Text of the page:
A security guard opens the gates for voters to enter a polling station in Manila, on May 9, 2016
The Philippines on Monday launched elections to choose a new president with anti-establishment firebrand Rodrigo Duterte the shock favourite after an incendiary campaign full of profanity-laced threats to kill criminals.
Duterte, the longtime mayor of the southern city of Davao, has hypnotised millions with his vows of brutal but quick solutions to the nation's twin plagues of crime and poverty, which many believe have worsened despite strong economic growth in recent years.
Duterte's critics have warned he will plunge the country into another dark period of dictatorship and turmoil, three decades after a "People Power" revolution ended the regime of Ferdinand Marcos.
Duterte, a pugnacious 71-year-old, surged from outsider to the top of surveys with cuss-filled vows to kill tens of thousands of criminals, threats to establish one-man rule if lawmakers disobey him, and promises to embrace communist rebels.
He also boasted repeatedly about his Viagra-fuelled affairs, while promising voters his mistresses would not cost a lot because he kept them in cheap boarding houses and took them to short-stay hotels for sex.
Duterte caused further disgust in international diplomatic circles with a joke that he wanted to rape a "beautiful" Australian missionary who was killed in a 1989 Philippine prison riot, and by calling the pope a "son of a whore".
Departing President Benigno Aquino, whose mother led the democracy movement that ousted Marcos, has warned repeatedly the nation is at risk of succumbing to another dictatorship.
"I need your help to stop the return of terror in our land. I cannot do it alone," Aquino said in an appeal to voters in a final rally on Saturday in Manila for his preferred successor and fellow Liberal Party stalwart, Mar Roxas.
Across town, Duterte was outlining to tens of thousands of cheering fans his plans to end crime within six months of starting his presidency.
"Forget the laws on human rights," Duterte, who has been accused of running vigilante death squads in Davao, said in his final campaign rally.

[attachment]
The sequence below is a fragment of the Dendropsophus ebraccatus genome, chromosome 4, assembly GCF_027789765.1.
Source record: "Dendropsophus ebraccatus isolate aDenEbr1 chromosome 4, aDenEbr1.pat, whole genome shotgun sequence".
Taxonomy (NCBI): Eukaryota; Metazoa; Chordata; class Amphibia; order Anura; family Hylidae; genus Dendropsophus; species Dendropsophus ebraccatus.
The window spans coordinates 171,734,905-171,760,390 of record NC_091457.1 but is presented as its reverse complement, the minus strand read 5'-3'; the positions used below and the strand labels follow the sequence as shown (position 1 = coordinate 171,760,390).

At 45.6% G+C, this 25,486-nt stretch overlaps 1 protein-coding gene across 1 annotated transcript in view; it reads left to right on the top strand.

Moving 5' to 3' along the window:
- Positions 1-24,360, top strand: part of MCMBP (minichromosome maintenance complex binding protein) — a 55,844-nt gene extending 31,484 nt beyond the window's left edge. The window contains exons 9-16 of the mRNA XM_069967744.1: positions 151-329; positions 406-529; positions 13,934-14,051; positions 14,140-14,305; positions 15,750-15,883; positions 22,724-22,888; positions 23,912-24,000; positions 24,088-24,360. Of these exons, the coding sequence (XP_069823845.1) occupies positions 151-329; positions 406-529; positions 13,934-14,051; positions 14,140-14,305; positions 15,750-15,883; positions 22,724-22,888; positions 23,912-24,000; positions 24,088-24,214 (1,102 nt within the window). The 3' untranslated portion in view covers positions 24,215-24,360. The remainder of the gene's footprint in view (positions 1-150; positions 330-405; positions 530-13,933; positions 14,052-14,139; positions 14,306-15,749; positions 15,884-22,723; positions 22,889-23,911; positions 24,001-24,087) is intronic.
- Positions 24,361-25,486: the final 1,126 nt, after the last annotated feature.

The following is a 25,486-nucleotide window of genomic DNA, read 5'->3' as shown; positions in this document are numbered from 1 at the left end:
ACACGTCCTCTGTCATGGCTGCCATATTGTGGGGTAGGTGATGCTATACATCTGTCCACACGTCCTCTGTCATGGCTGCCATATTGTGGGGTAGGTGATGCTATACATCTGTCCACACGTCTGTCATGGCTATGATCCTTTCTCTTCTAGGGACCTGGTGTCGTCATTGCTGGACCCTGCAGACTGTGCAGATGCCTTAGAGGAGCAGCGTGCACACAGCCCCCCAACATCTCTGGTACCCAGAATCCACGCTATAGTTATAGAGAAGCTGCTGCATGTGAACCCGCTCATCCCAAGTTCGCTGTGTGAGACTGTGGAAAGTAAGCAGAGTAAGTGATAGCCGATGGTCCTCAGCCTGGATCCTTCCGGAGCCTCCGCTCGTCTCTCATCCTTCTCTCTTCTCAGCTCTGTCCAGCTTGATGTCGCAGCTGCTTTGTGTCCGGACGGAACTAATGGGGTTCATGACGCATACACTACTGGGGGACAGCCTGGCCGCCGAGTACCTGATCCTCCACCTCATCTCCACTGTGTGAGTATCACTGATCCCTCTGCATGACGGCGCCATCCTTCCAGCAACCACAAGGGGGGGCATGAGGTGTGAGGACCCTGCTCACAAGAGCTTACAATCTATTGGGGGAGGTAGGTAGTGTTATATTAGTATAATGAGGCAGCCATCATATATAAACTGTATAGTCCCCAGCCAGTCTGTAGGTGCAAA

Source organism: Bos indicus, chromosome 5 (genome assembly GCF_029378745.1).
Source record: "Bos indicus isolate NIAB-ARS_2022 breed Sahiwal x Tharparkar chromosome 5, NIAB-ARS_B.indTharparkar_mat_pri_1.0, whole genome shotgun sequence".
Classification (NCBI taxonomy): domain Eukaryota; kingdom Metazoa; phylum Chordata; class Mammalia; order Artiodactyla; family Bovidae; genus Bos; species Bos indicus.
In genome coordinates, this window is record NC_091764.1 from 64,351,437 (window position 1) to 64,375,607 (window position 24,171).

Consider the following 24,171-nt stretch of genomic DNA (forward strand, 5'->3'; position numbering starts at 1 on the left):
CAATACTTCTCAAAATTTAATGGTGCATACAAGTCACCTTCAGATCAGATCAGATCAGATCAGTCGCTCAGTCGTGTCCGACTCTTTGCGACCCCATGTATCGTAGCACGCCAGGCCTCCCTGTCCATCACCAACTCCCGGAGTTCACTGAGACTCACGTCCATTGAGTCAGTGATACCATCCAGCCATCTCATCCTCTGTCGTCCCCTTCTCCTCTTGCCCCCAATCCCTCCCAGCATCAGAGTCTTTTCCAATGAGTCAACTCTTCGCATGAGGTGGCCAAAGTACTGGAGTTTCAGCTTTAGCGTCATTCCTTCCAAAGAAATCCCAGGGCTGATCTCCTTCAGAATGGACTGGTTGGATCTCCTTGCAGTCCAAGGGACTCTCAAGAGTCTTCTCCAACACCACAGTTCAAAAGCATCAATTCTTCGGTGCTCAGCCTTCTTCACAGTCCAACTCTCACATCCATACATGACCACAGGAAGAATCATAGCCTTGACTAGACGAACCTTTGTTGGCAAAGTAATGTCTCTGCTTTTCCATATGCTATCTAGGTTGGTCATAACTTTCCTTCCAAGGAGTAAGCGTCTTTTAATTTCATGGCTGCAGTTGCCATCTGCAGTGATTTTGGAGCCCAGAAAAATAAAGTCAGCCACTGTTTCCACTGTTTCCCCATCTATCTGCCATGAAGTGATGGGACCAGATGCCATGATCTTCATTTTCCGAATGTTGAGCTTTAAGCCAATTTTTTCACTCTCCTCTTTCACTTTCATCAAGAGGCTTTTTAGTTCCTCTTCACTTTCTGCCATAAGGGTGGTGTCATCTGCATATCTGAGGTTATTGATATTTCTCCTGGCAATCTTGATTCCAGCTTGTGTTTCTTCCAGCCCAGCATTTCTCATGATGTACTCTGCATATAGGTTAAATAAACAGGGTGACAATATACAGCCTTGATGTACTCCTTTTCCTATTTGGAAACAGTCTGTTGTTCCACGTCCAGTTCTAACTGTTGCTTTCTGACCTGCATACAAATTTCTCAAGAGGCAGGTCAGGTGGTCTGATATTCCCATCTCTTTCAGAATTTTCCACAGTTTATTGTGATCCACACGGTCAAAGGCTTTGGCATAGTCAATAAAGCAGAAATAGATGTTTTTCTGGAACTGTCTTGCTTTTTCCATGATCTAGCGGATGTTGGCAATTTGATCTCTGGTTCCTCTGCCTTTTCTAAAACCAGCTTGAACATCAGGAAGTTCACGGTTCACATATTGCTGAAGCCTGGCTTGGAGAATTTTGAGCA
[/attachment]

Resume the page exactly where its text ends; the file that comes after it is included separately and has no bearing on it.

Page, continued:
"If I make it to the presidential palace, I will do just what I did as mayor. You drug pushers, hold-up men and do-nothings, you better go out. Because as the mayor, I'd kill you."
- Big lead -
Duterte went into polling day with an 11-percentage-point lead over his rivals, according to the latest survey.
Roxas, who is promising to continue the slow reform process seen under Aquino, was tied for second place.
Aquino, who is limited by the constitution to a single term of six years, has overseen average annual economic growth of six percent and won international plaudits for trying to tackle corruption.
However his critics say he has done little to change an economic model that favours an extraordinarily small number of families that control nearly all key industries, and has led to one of Asia's biggest rich-poor divides.
Roxas belongs to one of those families, with his grandfather serving as the Philippines' first president after the nation achieved independence from the United States post-World War II.
Senator Grace Poe, the adopted daughter of movie stars, was in equal second place, having seen her popularity slide after critics pointed to her taking US citizenship then later giving it up.
Vice President Jejomar Binay, the early favourite, fell to fourth place under the weight of a barrage of corruption allegations.
Polls were due to close at 5:00 pm (0900 GMT) on Monday. Election commission officials said a result could be known as early as Monday evening, with computerised polling in place. But in the event of a close race, it could be days before the winner is confirmed.
Analysts said that although Duterte had a clear lead in surveys, this may not necessarily translate into an easy win.
They said he lacked the sophisticated political machinery of Roxas and to a lesser extent Binay, which can organise for allies to rally support in the provinces.
The "get-out-the-vote machinery" is worth up to five percentage points, Manila-based political analyst Earl Parreno told AFP.
In an intriguing sub-plot, Marcos's son and namesake was equal favourite to be elected vice president, which would cement a remarkable political comeback for his family.
The Philippines has an infamous culture of political violence, and 15 people were killed in pre-election shootings and bombings, according to police.
Another seven people were shot dead on Monday morning in a known "hot spot" for political violence near Manila, although police said they could not yet confirm it was related to the polls.